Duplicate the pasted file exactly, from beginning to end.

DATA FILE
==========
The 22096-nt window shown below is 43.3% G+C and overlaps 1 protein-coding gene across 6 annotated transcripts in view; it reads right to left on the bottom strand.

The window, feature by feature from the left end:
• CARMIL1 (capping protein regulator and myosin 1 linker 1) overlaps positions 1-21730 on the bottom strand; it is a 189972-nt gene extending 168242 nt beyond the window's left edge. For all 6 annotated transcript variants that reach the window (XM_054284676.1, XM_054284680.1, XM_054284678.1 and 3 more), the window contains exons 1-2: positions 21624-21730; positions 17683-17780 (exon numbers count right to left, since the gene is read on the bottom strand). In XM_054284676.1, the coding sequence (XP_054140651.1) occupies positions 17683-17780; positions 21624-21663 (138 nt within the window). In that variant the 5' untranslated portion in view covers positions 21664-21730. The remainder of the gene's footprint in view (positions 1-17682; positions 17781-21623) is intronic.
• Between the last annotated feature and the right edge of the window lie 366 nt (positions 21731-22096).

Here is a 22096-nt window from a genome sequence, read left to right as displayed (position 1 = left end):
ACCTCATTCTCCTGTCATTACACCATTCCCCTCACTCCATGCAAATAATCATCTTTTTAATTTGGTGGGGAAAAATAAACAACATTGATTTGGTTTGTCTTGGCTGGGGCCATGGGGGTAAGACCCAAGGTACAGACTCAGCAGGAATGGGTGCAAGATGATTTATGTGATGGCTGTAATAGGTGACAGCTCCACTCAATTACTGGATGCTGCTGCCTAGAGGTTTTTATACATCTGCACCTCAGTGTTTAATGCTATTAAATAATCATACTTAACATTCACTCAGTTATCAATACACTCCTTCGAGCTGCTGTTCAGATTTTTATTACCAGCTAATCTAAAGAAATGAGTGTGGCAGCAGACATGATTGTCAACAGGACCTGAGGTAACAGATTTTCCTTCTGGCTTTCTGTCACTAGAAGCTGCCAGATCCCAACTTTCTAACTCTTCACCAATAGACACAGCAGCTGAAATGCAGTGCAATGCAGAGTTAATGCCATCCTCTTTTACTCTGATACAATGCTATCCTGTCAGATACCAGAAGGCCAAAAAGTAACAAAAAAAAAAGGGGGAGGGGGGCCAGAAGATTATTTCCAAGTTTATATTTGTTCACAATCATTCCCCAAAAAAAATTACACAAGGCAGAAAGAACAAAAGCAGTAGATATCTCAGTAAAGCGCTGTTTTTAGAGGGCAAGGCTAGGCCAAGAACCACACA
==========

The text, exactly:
The 22096-nt window shown below is 43.3% G+C and overlaps 1 protein-coding gene across 6 annotated transcripts in view; it reads right to left on the bottom strand.

The window, feature by feature from the left end:
• CARMIL1 (capping protein regulator and myosin 1 linker 1) overlaps positions 1-21730 on the bottom strand; it is a 189972-nt gene extending 168242 nt beyond the window's left edge. For all 6 annotated transcript variants that reach the window (XM_054284676.1, XM_054284680.1, XM_054284678.1 and 3 more), the window contains exons 1-2: positions 21624-21730; positions 17683-17780 (exon numbers count right to left, since the gene is read on the bottom strand). In XM_054284676.1, the coding sequence (XP_054140651.1) occupies positions 17683-17780; positions 21624-21663 (138 nt within the window). In that variant the 5' untranslated portion in view covers positions 21664-21730. The remainder of the gene's footprint in view (positions 1-17682; positions 17781-21623) is intronic.
• Between the last annotated feature and the right edge of the window lie 366 nt (positions 21731-22096).

Here is a 22096-nt window from a genome sequence, read left to right as displayed (position 1 = left end):
ACCTCATTCTCCTGTCATTACACCATTCCCCTCACTCCATGCAAATAATCATCTTTTTAATTTGGTGGGGAAAAATAAACAACATTGATTTGGTTTGTCTTGGCTGGGGCCATGGGGGTAAGACCCAAGGTACAGACTCAGCAGGAATGGGTGCAAGATGATTTATGTGATGGCTGTAATAGGTGACAGCTCCACTCAATTACTGGATGCTGCTGCCTAGAGGTTTTTATACATCTGCACCTCAGTGTTTAATGCTATTAAATAATCATACTTAACATTCACTCAGTTATCAATACACTCCTTCGAGCTGCTGTTCAGATTTTTATTACCAGCTAATCTAAAGAAATGAGTGTGGCAGCAGACATGATTGTCAACAGGACCTGAGGTAACAGATTTTCCTTCTGGCTTTCTGTCACTAGAAGCTGCCAGATCCCAACTTTCTAACTCTTCACCAATAGACACAGCAGCTGAAATGCAGTGCAATGCAGAGTTAATGCCATCCTCTTTTACTCTGATACAATGCTATCCTGTCAGATACCAGAAGGCCAAAAAGTAACAAAAAAAAAAGGGGGAGGGGGGCCAGAAGATTATTTCCAAGTTTATATTTGTTCACAATCATTCCCCAAAAAAAATTACACAAGGCAGAAAGAACAAAAGCAGTAGATATCTCAGTAAAGCGCTGTTTTTAGAGGGCAAGGCTAGGCCAAGAACCACACA